A psychologist's thoughts on how and why we play games

Thursday, February 25, 2016

Sick and Tired of Bias-Correction

Rick Deckard, wishing he could've stuck to experimental research. (Blade Runner, 1982)
At present, a tremendous amount of work is going into the development, refinement, and application of tools for the detection of, and correction for, research bias. We now have funnel plots, meta-regression, trim-and-fill, p-curve, p-uniform, selection models, Bayesian selection models, R-index, the Test for Excess Significance, and the Test for Insufficient Variance, to name only a few.

I like these tests because they've helped me to question some research findings that I don't think are quite right. But at the same time, the thought of having to spend the rest of my life performing meta-analyses and using these tools is deeply exhausting to me. Dr. R seems to enjoy what he's doing, but the idea of churning out test after test after test for all eternity does not seem very pleasant.

It's tedious because these tests are all imperfect. Each has its own assumptions of how the data-gathering process works, and those assumptions are often woefully mistaken. Each performs well in a sample of about, oh, 500 perfectly homogeneous studies, which is a problem when most social psychology literatures can muster about 30 studies of questionable homogeneity.

These tests' results are helpful, but they'll never recover the actual raw data. No Egger test can reveal that someone's dissertation started out as N = 410 in a 2 × 2 × 4 design with two outcomes and worked its way down to N = 140 in a 2 × 3 design with one outcome. You'll never recover the actual research findings.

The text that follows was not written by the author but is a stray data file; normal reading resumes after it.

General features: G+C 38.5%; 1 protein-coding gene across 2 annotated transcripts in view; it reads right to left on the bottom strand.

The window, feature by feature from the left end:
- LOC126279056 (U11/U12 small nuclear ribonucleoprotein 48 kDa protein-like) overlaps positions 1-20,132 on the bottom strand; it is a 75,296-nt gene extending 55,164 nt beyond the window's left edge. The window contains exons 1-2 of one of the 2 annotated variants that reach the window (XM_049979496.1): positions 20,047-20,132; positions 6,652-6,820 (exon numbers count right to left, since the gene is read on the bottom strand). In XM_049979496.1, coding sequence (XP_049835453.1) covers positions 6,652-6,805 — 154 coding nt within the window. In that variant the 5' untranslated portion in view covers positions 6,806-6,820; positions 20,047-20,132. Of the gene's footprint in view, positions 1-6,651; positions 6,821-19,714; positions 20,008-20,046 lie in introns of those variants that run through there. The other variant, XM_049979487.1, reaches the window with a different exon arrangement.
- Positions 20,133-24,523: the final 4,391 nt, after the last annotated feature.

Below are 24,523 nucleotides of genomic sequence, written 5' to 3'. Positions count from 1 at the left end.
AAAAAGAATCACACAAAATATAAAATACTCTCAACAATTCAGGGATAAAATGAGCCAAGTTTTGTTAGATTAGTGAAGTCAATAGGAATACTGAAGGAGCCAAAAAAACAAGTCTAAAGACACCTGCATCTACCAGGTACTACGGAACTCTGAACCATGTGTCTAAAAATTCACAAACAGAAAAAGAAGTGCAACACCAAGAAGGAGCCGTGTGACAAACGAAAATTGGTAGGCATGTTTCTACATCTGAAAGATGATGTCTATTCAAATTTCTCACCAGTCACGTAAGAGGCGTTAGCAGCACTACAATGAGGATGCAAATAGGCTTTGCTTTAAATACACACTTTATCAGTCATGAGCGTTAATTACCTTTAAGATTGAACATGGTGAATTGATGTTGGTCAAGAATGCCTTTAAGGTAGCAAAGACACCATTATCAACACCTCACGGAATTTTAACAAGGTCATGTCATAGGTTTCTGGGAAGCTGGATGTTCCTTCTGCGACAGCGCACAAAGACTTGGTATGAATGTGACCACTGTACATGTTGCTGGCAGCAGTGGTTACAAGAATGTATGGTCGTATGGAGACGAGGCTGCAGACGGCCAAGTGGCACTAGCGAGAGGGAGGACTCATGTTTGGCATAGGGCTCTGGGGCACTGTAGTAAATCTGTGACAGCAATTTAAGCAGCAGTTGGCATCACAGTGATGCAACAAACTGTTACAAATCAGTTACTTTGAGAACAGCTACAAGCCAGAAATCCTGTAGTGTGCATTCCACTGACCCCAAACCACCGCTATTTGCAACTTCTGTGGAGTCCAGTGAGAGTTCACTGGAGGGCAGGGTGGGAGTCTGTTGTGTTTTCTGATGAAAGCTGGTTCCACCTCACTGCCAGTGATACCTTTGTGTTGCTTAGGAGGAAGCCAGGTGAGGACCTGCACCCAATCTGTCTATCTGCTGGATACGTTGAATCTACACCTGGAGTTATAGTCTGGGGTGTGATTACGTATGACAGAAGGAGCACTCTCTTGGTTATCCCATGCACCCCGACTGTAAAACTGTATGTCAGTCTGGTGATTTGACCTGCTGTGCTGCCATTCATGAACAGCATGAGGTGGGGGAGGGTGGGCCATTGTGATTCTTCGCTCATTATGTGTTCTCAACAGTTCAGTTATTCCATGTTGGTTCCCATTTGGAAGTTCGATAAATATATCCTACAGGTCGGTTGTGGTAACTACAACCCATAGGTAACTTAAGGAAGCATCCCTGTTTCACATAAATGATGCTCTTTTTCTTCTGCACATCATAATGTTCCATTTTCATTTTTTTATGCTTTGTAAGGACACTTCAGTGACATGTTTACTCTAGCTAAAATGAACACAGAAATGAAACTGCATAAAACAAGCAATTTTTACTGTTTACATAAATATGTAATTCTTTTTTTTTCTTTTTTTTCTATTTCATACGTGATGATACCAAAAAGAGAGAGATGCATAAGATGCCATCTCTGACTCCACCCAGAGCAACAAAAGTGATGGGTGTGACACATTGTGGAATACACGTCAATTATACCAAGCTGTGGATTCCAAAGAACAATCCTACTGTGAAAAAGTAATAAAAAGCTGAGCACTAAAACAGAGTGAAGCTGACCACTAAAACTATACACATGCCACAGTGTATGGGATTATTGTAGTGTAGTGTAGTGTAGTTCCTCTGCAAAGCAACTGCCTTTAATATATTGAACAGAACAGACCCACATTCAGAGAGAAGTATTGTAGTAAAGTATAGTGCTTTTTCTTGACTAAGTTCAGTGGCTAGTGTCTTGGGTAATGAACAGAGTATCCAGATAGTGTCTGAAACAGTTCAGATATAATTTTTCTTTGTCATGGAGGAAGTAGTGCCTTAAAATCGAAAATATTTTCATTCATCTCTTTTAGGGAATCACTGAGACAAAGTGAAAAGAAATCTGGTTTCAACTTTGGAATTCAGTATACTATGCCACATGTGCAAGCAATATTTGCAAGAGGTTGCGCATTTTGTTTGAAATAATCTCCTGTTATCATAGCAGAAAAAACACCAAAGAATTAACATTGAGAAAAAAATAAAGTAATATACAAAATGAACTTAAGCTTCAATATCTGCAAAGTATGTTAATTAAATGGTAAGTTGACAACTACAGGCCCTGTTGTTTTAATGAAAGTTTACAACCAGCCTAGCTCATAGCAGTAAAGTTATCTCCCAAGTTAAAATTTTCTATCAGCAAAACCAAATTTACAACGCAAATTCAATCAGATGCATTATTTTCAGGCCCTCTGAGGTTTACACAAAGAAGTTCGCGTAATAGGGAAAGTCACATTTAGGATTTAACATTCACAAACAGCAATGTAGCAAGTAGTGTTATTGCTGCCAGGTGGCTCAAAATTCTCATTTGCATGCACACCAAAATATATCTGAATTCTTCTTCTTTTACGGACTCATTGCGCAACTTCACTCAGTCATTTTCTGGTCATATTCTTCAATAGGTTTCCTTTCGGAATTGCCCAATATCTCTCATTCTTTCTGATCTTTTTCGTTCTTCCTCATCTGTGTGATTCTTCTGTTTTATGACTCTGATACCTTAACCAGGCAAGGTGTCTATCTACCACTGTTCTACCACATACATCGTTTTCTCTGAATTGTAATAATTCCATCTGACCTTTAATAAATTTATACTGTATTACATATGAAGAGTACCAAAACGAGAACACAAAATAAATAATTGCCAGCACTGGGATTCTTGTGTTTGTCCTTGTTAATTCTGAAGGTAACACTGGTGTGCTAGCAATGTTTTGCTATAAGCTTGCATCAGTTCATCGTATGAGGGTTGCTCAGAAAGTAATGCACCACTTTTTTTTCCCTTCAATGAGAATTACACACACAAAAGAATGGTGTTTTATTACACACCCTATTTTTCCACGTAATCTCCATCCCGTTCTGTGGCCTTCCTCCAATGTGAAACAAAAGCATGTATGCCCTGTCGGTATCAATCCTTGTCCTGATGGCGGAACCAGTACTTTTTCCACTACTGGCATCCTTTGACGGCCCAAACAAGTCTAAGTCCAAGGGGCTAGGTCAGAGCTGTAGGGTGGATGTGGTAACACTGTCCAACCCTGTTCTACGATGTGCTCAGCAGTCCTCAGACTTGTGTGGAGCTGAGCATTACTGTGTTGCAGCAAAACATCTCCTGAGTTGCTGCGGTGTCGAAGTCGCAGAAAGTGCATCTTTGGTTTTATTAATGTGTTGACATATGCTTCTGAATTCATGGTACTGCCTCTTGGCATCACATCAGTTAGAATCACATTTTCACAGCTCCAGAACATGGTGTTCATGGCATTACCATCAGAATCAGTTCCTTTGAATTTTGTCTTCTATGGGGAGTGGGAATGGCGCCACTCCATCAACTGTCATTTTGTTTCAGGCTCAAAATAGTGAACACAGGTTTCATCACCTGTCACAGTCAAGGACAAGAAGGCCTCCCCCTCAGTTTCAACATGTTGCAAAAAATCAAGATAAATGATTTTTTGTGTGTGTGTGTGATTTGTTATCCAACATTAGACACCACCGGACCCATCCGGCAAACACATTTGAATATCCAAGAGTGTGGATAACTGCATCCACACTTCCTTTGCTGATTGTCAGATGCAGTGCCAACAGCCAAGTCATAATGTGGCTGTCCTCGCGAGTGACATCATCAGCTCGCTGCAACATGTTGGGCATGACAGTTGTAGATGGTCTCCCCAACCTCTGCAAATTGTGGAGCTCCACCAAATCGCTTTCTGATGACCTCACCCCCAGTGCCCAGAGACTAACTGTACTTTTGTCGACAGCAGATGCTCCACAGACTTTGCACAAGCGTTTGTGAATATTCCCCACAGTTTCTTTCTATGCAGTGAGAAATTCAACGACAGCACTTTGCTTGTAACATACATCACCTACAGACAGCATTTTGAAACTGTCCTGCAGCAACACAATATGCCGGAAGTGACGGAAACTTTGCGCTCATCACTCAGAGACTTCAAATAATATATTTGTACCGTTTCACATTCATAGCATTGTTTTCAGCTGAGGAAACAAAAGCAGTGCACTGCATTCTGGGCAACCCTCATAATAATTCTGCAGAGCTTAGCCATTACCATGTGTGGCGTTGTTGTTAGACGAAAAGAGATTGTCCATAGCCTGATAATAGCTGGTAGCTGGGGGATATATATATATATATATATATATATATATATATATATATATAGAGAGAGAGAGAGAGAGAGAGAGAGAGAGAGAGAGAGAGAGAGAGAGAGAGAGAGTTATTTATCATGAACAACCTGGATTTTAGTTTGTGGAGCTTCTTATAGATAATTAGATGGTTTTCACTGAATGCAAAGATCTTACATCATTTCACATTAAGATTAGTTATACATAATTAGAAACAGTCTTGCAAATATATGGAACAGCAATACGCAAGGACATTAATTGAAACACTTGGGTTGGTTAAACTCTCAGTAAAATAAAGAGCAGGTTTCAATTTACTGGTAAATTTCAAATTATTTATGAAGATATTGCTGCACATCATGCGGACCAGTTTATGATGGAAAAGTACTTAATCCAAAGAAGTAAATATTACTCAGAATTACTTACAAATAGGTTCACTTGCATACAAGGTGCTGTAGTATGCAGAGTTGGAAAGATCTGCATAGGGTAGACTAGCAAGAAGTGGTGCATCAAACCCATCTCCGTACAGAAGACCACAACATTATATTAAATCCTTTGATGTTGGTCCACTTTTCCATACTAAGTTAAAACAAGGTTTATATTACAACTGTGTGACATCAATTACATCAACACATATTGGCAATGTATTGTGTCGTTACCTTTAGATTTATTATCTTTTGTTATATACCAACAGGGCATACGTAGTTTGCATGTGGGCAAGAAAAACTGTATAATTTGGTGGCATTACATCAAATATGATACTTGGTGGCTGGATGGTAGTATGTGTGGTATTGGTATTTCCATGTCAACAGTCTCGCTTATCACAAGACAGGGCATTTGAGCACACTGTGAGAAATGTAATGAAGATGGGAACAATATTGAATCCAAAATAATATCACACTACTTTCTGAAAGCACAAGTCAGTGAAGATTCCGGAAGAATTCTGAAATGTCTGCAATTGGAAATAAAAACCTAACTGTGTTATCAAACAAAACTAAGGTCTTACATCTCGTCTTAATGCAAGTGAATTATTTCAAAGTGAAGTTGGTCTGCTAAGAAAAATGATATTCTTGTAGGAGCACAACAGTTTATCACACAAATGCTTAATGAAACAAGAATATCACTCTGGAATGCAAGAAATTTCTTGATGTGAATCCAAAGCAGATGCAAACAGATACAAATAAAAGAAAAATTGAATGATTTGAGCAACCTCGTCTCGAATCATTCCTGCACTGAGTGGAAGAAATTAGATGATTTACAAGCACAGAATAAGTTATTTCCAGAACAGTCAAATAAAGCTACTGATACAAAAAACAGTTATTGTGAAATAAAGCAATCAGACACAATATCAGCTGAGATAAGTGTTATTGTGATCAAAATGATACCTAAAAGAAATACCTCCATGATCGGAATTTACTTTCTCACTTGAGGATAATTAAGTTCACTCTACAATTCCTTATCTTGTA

It's for this reason I think that scientific reform is far, far more important than any amount of meta-analytic data-sleuthing. Data-sleuthing lets you rescue hypotheses when you're already 10 or 20 years deep in a research program, maybe improving your estimates by 25-50% or so. But transparent and principled science is the only way to get it right the first time.

So if you ask me, I'd rather everybody played fair from the start. Playing detective is a lousy way to spend one's time. Let's please publish our null results, all our outcomes, our full datasets. Let's abstain from the opportunism of advocacy or the craven greed of hunting for effects to claim as our own. Let's instead assume the impartial and disinterested stance expected of scientists. Papers are so much more fun to write when they're honest, and so much more fun to read, too.

In the meantime, the meta-analyses will probably have to continue until everybody is sufficiently embarrassed that we agree to embrace reform. I hope it won't take much longer.

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